Nigerian militants have released a new video stating they have annexed a town and the surrounding countryside into what they call their "Islamic Caliphate." Officials deny the claim and the video's credibility. But some religious leaders say as Boko Haram grows stronger, the government should re-consider abandoned peace talks.
The video released Sunday, distributed in its usual shadowy way, shows the man who claims to be the leader of Boko Haram, Abubakar Shekau, flanked by two masked men with guns in front of large SUVs.
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He says Boko Haram has taken over Gwoza, an area that has been the site of many militant attacks in recent months, including the murder of the local emir in late May.
Next, a sequence appears to show the taking of a town or a military base. Fighters shoot their way through a rural area with buildings, in the hills among the rocks and finally rolling into town on military trucks, triumphant and still shooting, as music plays in the video.
- Based in the northeastern city of Maiduguri
- Self-proclaimed leader is Abubakar Shekau
- Began in 2002 as a nonviolent Islamist splinter group
- Launched uprising in 2009
- Has killed tens of thousands since 2010
- Boko Haram translates to "Western education is sinful"
- Wants Nigeria to adopt strict Islamic law
The people in the video all appear to be Boko Haram fighters but it is not clear who or what they are shooting at. Some analysts say the video is part of an emerging pattern of Boko Haram entering towns and forcing anyone they can to fight.
“Now it’s really the more they expand, they go into territories, to use the words properly, they conquer new territories and they take the boys that are there and they need more and more personnel," said Yan St. Pierre, CEO of MOSECON, a Berlin-based security firm.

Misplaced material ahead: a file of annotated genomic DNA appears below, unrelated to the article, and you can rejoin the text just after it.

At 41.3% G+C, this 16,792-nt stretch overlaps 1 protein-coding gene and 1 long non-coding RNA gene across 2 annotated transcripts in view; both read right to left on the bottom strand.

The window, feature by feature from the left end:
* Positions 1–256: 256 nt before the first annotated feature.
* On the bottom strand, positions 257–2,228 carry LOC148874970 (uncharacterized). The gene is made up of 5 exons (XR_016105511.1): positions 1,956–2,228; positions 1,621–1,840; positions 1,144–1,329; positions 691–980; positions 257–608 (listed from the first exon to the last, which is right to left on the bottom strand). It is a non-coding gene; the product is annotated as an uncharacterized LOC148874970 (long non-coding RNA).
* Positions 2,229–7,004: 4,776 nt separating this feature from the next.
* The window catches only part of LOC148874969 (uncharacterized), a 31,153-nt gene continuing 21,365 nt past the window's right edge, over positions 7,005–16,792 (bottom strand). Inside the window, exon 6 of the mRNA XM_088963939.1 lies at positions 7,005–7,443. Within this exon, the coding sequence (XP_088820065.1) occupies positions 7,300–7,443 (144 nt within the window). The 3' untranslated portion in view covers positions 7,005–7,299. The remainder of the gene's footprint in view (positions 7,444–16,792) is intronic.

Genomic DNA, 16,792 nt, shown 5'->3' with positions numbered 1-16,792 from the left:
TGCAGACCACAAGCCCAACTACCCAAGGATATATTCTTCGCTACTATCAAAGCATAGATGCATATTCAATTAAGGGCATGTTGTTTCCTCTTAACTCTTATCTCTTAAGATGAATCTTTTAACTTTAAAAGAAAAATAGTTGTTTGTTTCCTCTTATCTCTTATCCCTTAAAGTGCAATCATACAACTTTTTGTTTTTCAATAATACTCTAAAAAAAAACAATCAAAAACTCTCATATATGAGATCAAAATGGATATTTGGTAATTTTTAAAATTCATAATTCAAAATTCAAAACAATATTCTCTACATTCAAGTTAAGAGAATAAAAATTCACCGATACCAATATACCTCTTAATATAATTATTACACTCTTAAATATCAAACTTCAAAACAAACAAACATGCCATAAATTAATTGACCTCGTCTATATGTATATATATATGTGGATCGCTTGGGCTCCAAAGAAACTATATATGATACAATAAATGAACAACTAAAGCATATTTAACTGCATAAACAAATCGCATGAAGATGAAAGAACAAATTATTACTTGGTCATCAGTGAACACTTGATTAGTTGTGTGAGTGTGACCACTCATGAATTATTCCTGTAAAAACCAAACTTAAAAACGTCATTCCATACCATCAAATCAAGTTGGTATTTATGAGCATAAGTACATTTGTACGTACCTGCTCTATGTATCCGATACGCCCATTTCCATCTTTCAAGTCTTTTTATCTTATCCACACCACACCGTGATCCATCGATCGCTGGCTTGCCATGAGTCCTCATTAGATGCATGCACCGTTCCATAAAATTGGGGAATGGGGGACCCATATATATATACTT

The United Nations says 650,000 people have fled their homes because of Boko Haram fighting and the group has killed thousands of people this year alone with the stated goal of enforcing a harsh interpretation of Islamic law.
Some religious leaders say that in many parts of northern Nigeria, there’s nothing people can do but run.
“The federal government cannot provide the security for you. You have to provide the security for yourself and your family," explained Mallam Abdullahi Bayero, the spokesman for the Supreme Council of Sharia in Nigeria.
Nigerian officials skeptical
But Nigerian officials say the new video lacks credibility altogether, calling Shekau’s claim to have established some sort of rule, “empty.”
At the same time, Defense spokesman Major General Chris Olukolade says “appropriate military operations to secure that area from the activities of the bandits is still ongoing.”
While the military continues to fight, some leaders say a recent surge in kidnapping is, among other things, a reason for the government to reconsider peace talks, a strategy that has been on and off the table for years.
In this Monday, May 19, 2014 file photo, Martha Mark, the mother of kidnapped school girl Monica Mark cries as she displays her photo, in the family house, in Chibok, Nigeria.
Among the hundreds of men, women and children kidnapped this year are more than 200 schoolgirls taken from the town of Chibok in April. The abduction drew international attention, but the girls remain missing.
Pastor Yohanna Buru of the Peace Revival and Reconciliation Foundation of Nigeria says the government should send leaders the militants can relate to, like imams or traditional rulers, to try again to negotiate.
“Boko Haram, they always approve traditional rulers or religious leaders to go and dialogue." Buru said. "Why is the federal government not playing their role right?”
In the video, Shekau directed his most venomous words against civilian vigilante groups, essentially saying those who defend their homes, will, if Boko Haram gets its way, be murdered in the name of God.
Abdulkareen Haruna contributed to this report from Bauchi, Ibrahima Yakubu contributed to this report from Kaduna.